Azure ML experiment to convert PDF to text using python script.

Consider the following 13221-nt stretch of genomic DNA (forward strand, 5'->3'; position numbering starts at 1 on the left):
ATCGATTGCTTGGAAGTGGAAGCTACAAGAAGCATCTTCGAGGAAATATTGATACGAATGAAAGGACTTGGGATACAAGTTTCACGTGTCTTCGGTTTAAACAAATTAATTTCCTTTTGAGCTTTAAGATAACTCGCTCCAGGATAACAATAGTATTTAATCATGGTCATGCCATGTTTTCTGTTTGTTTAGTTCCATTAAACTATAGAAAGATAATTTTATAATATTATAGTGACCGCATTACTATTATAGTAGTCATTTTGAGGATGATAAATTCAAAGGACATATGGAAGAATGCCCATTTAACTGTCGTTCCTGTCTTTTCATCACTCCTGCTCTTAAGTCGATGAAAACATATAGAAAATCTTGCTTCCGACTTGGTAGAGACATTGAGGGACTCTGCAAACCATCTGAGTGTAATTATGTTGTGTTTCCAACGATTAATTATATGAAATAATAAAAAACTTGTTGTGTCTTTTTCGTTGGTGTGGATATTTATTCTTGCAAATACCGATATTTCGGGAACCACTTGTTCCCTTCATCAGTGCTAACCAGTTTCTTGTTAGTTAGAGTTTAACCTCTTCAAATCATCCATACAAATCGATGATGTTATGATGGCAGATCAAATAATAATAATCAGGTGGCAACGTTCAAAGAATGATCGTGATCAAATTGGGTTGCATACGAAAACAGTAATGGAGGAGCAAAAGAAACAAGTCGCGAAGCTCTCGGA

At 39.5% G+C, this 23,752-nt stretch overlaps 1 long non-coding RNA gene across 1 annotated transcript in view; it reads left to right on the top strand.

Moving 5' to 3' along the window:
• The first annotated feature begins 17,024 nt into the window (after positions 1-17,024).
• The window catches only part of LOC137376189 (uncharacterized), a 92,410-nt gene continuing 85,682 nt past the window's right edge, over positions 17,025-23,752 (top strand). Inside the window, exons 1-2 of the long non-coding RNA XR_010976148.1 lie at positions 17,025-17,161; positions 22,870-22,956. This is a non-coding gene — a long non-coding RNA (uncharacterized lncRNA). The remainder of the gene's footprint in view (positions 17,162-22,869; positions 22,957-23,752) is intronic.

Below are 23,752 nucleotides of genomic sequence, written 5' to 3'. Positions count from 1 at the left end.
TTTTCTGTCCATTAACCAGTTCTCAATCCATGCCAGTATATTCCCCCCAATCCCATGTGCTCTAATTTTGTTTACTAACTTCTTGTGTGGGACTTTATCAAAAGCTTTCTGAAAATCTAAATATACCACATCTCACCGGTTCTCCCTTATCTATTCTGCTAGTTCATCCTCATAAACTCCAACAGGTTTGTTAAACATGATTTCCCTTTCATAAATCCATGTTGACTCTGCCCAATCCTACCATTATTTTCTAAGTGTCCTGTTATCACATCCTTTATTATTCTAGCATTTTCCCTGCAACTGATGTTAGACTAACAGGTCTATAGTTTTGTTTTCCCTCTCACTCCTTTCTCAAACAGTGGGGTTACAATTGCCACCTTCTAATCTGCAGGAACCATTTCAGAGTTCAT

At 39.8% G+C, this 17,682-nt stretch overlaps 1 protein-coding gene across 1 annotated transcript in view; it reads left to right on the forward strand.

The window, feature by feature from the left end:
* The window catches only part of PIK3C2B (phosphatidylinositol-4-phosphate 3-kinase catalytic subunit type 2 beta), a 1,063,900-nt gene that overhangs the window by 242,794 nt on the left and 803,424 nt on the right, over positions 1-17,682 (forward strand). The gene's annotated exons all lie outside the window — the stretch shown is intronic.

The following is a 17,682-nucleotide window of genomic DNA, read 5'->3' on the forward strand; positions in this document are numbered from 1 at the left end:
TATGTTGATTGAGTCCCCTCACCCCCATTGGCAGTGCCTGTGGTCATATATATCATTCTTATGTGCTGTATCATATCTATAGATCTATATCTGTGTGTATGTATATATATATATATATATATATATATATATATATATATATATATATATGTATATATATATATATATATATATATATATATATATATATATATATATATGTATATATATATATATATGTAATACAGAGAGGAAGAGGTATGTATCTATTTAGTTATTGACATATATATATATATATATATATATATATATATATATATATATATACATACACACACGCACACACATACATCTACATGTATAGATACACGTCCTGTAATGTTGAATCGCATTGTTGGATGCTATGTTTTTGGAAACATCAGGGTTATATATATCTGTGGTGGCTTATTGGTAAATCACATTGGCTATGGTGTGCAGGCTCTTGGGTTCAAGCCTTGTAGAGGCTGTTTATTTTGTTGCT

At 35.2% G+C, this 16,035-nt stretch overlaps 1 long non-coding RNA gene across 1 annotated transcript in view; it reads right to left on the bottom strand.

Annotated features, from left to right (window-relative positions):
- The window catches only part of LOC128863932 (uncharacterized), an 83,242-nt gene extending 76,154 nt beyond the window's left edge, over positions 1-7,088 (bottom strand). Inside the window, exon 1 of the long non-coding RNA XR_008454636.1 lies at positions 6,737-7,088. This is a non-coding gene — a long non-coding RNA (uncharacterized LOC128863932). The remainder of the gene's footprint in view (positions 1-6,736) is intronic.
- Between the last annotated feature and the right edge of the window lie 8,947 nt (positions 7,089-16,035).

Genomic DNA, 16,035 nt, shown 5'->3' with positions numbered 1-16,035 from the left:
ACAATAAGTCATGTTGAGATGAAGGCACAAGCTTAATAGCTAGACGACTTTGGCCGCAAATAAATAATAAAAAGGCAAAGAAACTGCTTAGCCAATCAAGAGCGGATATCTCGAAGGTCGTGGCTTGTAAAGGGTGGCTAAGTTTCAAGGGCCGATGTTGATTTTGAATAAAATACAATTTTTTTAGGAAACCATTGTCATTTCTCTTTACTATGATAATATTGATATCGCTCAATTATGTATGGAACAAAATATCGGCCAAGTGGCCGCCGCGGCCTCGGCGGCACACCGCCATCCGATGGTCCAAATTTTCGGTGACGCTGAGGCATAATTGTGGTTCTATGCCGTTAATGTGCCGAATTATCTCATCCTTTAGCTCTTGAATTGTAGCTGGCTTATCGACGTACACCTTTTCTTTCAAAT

**Use case**: I needed to extract text from pdf in order to do some text analytics on the extracted text and I needed to do it within Azure ML. > **Note:** User does not need to download pdfminer on their machine. When you open the experiment in Studio (by clicking on Open in Studio button at the right), all the required modules will be available in your workspace via the ""Both_CustomPythonTool_Azure_sdk" dataset. **Methodology**: To this end I wanted to use [pdfminer](https://pypi.python.org/pypi/pdfminer/), a tool for extracting information from PDF documents. It is written entirely in python. I wanted to use this tool within Azure ML using Azure ML's built-in capability to run Python script as I wanted to leverage the native text analytics module in Azure ML. However the modules required for this tool are not installed on Azure ML. ![image](https://raw.githubusercontent.com/shaheeng/ShaheenGauher/master/SharedPublic/TextAnalytics_AzureML2.png) Fig 1. Text Analytics modules in Azure ML There is a great blog post [here](https://blogs.technet.microsoft.com/machinelearning/2016/02/25/running-compiled-code-on-azure-ml-in-r-and-python/) which shows how to source external dependencies, such as Python modules, which are not already installed on Azure ML and require code compilation. Please find below a brief description of the process followed. The user can skip all these steps however and simply get all the modules required to run the script in their workspace by clicking on "Open in Studio" button at the right. As a first step, I installed pdfminer on my machine. After installation, the location of each package can be found using “import site; site.getsitepackages()” in Python (.libPaths() command in R). On my machine it was at C:\Anaconda\Lib\site-packages\ where I found the following. ![image](https://raw.githubusercontent.com/shaheeng/ShaheenGauher/master/SharedPublic/pdfminerdep.PNG ) Fig 2. Dependencies for pdfminer I collected the above into a folder and named it "Both_CustomPythonTool_Azure_sdk". In this example I also needed the [azure storage sdk](https://github.com/Azure/azure-storage-python) for python in order to be able to read and write to the blob. So additionally I also added the contents of azure sdk into the folder before zipping it up. I uploaded the zipped file ("Both_CustomPythonTool_Azure_sdk.zip") to Azure ML as a dataset. In the experiment it was connected to the third input port of the execute python script as shown below. ![image](https://raw.githubusercontent.com/shaheeng/ShaheenGauher/master/SharedPublic/expscreenshot_pdf2text.PNG ) Fig 3. Sreenshot of experiment in Azure ML If a zip file is connected to the third input port, it is unzipped under ".\Script Bundle". This directory needs to be added to sys.path. Within my execute python script, I added the following lines path = os.path.dirname("./Script Bundle/") + "/Both_CustomPythonTool_Azure_sdk/" sys.path.append(path) Now all the modules needed to execute my function are available. Within the execute python script you will find the function pdf2text which accepts a pdf file and returns extracted text in a text file. ![image](https://raw.githubusercontent.com/shaheeng/ShaheenGauher/master/SharedPublic/inputpdf2textb.png) Fig 4. Accepted Input The experiment accepts as input the location of the pdf file. The user has the option to store the pdf files in an azure storage and provide the credentials for the storage account (container name, storage account name and storage access key). Alternatively, the location of the pdf can also be specified via a url. The output from the experiment is a dataframe with one column containing the extracted text. Contributed by a Microsoft Employee.